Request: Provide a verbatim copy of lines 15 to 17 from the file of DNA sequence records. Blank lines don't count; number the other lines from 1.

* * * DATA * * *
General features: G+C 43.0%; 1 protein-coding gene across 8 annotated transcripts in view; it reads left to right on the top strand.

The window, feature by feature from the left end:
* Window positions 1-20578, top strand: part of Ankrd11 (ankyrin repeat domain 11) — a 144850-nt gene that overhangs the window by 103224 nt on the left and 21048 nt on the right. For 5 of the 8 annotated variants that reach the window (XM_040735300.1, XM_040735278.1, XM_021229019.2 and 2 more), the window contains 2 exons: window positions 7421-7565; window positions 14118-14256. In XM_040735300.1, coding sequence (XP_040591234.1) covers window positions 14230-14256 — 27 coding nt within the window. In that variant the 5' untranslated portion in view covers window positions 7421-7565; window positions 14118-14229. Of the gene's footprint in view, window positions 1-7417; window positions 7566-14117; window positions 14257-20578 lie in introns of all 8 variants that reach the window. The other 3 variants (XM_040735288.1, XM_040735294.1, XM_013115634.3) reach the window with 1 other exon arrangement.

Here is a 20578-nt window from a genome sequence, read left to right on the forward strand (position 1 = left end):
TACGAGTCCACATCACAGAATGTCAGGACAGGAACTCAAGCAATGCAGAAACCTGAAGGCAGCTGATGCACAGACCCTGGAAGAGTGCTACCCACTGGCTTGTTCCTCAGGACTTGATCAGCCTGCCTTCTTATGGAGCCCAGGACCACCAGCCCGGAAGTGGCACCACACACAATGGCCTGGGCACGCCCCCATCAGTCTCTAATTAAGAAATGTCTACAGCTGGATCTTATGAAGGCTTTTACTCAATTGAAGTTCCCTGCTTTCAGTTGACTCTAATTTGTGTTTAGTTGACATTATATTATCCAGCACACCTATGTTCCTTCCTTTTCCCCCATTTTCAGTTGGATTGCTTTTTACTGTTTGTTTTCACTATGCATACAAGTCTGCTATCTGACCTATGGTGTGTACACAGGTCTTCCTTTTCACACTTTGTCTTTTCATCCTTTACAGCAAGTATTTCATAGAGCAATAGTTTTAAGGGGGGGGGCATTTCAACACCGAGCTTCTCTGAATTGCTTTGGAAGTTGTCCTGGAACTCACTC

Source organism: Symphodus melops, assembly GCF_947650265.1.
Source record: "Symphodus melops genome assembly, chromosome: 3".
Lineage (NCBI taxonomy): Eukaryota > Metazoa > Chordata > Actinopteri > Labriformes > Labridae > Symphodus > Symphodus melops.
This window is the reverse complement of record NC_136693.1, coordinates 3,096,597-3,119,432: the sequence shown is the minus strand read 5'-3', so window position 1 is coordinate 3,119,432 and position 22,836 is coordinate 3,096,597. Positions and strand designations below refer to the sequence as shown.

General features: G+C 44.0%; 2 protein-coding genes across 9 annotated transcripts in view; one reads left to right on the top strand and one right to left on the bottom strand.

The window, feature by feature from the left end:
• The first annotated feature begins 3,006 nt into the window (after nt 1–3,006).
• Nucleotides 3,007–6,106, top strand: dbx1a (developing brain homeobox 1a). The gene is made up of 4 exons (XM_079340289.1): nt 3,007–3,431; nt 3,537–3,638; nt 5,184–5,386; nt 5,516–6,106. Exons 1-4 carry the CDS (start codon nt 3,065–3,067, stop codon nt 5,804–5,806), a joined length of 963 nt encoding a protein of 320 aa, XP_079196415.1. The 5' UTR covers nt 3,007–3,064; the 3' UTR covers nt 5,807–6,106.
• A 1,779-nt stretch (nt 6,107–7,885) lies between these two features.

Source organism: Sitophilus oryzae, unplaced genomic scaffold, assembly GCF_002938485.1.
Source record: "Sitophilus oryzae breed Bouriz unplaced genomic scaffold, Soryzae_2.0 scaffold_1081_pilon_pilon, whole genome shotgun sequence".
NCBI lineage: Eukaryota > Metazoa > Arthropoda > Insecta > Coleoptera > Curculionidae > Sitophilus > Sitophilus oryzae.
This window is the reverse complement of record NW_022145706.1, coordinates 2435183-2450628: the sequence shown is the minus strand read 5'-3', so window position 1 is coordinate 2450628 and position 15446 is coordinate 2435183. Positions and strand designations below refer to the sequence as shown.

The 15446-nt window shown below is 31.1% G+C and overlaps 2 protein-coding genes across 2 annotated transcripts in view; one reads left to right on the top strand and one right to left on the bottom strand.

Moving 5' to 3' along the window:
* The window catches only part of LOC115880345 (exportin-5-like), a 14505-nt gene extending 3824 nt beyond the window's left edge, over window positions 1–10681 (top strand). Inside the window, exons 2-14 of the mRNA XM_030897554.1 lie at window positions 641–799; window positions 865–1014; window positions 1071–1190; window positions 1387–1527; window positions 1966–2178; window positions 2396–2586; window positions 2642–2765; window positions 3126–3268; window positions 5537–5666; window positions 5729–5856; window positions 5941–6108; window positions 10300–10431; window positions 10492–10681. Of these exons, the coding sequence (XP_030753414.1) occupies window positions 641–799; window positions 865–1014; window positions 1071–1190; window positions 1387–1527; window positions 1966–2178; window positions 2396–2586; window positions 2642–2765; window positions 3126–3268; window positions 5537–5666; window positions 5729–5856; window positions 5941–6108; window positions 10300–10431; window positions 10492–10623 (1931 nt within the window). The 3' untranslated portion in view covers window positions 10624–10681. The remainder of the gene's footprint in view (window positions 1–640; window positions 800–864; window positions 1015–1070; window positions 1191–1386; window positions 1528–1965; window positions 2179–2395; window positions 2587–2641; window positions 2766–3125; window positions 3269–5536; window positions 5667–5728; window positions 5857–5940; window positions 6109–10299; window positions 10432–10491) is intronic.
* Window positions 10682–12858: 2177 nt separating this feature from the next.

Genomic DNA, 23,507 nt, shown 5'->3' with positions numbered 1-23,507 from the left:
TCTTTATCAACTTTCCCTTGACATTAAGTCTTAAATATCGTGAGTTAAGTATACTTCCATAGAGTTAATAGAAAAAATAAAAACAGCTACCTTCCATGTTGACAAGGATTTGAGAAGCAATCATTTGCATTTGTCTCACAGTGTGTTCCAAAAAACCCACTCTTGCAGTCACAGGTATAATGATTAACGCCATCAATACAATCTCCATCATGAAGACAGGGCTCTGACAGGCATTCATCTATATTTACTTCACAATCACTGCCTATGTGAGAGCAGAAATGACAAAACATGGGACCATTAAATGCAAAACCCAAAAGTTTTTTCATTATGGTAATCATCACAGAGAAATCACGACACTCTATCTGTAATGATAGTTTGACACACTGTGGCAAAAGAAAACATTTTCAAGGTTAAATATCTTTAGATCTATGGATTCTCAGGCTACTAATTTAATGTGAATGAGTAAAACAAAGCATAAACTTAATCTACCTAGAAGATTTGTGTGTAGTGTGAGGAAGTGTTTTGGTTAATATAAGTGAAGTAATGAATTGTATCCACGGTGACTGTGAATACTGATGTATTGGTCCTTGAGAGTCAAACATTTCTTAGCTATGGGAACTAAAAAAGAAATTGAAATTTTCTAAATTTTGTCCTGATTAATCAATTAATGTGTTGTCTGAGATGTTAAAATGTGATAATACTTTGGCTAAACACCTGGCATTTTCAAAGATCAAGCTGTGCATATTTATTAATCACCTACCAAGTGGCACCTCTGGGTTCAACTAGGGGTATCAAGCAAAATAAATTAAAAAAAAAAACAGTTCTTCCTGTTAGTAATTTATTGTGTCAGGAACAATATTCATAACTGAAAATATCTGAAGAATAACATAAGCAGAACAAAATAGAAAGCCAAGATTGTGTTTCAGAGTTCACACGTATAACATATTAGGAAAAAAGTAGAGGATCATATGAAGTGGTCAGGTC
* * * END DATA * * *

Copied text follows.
Source organism: Sitophilus oryzae, unplaced genomic scaffold, assembly GCF_002938485.1.
Source record: "Sitophilus oryzae breed Bouriz unplaced genomic scaffold, Soryzae_2.0 scaffold_1081_pilon_pilon, whole genome shotgun sequence".
NCBI lineage: Eukaryota > Metazoa > Arthropoda > Insecta > Coleoptera > Curculionidae > Sitophilus > Sitophilus oryzae.